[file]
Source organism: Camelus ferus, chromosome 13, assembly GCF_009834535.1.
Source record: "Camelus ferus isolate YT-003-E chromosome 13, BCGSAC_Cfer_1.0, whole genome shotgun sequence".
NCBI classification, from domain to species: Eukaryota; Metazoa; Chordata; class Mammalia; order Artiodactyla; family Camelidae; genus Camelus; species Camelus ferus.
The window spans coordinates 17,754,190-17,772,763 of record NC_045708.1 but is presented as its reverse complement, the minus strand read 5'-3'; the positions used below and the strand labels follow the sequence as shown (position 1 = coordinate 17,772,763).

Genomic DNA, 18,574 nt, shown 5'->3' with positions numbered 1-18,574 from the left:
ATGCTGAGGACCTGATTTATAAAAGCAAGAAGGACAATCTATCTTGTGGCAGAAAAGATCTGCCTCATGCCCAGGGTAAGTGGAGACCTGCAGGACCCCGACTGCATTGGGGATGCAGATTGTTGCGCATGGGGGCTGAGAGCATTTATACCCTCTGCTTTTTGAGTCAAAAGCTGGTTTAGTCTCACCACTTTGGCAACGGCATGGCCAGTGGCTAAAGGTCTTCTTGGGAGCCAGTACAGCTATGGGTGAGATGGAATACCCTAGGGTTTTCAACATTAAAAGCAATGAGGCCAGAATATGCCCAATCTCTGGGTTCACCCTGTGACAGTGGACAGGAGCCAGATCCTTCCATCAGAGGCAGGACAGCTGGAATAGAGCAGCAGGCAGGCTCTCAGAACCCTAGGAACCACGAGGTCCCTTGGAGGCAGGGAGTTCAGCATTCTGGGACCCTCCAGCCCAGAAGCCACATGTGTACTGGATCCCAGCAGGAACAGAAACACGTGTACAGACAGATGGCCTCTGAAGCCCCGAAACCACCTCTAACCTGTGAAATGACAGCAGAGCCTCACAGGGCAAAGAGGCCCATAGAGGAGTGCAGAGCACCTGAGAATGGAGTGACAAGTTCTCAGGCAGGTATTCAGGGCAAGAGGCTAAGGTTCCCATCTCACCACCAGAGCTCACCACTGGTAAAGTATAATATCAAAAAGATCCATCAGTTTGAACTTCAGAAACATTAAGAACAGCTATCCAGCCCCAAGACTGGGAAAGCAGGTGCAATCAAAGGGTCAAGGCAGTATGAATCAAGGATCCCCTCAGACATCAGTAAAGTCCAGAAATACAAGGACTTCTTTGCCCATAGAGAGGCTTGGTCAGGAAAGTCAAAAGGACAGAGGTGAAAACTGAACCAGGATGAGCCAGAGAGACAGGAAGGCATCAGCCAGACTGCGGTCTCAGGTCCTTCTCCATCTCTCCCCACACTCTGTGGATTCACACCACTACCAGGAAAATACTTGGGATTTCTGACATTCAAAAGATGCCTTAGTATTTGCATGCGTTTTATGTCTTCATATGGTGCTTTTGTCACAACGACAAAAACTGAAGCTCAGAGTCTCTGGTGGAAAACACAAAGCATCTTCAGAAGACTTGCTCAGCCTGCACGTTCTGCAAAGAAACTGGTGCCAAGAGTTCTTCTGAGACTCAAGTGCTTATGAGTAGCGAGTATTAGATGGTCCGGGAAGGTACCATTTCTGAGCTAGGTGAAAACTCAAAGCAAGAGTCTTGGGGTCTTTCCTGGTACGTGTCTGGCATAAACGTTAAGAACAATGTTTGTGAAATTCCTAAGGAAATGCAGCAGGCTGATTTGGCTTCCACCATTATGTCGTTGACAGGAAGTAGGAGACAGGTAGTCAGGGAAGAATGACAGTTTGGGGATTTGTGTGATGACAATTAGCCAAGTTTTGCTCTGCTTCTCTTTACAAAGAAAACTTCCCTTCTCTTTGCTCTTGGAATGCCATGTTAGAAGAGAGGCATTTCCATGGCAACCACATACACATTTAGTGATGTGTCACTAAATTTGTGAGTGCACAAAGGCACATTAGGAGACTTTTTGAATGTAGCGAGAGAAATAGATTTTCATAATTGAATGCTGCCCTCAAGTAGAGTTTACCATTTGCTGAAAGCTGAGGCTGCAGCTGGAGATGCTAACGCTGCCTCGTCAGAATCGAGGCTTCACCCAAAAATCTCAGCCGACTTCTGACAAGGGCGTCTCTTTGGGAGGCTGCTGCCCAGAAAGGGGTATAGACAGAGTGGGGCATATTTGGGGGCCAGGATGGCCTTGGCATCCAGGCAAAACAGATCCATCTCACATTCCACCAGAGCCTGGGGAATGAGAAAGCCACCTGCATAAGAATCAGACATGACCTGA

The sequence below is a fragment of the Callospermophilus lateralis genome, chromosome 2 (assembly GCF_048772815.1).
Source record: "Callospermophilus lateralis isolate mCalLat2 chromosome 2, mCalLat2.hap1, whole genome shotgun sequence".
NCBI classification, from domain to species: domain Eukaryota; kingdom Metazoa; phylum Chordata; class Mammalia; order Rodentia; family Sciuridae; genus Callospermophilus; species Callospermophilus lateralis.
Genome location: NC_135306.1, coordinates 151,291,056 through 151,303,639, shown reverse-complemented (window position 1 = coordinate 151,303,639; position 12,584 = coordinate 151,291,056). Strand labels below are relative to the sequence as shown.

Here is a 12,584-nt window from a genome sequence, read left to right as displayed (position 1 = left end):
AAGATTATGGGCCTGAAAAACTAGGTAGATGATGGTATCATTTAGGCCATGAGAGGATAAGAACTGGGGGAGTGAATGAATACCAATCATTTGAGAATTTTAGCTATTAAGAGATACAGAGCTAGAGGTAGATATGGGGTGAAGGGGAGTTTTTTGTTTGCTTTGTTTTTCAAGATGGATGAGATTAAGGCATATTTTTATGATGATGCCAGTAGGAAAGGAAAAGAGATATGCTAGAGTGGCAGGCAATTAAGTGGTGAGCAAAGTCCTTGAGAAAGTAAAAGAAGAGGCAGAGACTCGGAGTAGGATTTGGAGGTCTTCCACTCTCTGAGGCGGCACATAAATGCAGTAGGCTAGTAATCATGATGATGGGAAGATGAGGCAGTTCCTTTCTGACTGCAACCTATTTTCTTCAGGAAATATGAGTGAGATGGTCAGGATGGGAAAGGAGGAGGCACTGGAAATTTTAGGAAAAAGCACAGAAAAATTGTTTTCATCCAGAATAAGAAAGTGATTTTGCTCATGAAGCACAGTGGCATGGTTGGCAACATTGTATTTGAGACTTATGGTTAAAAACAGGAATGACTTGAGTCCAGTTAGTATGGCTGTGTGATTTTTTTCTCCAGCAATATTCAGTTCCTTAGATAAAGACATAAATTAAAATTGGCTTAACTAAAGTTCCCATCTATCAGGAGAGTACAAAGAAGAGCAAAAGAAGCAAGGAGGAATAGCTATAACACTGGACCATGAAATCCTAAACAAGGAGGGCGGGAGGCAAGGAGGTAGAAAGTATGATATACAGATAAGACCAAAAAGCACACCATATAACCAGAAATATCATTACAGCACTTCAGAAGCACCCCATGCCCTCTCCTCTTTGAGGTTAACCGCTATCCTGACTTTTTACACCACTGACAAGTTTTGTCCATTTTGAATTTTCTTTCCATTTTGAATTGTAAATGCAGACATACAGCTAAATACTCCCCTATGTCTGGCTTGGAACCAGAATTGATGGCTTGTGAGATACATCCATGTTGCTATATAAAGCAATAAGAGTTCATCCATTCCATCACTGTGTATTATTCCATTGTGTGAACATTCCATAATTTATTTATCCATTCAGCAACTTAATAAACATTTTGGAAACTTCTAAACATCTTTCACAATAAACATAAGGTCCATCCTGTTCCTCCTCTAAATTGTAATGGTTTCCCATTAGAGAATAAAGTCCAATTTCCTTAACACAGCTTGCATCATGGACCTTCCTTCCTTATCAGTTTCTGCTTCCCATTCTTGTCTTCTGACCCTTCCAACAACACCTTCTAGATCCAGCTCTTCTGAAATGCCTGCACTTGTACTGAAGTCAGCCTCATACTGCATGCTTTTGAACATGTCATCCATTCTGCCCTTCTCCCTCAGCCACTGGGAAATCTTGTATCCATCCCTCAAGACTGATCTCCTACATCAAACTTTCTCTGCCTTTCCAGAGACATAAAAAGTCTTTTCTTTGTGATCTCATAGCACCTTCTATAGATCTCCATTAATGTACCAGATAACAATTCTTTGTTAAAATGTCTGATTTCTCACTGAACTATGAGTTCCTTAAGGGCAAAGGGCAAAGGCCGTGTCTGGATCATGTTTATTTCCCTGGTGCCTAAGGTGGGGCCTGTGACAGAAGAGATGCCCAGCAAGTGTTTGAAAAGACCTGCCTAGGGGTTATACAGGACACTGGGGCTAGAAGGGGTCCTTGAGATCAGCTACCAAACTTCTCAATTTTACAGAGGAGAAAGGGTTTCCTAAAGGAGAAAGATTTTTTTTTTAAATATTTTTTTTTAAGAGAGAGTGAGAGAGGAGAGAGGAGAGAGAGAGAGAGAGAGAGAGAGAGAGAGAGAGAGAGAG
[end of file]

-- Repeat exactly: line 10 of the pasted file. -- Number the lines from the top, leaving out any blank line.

Genome location: NC_135306.1, coordinates 151,291,056 through 151,303,639, shown reverse-complemented (window position 1 = coordinate 151,303,639; position 12,584 = coordinate 151,291,056). Strand labels below are relative to the sequence as shown.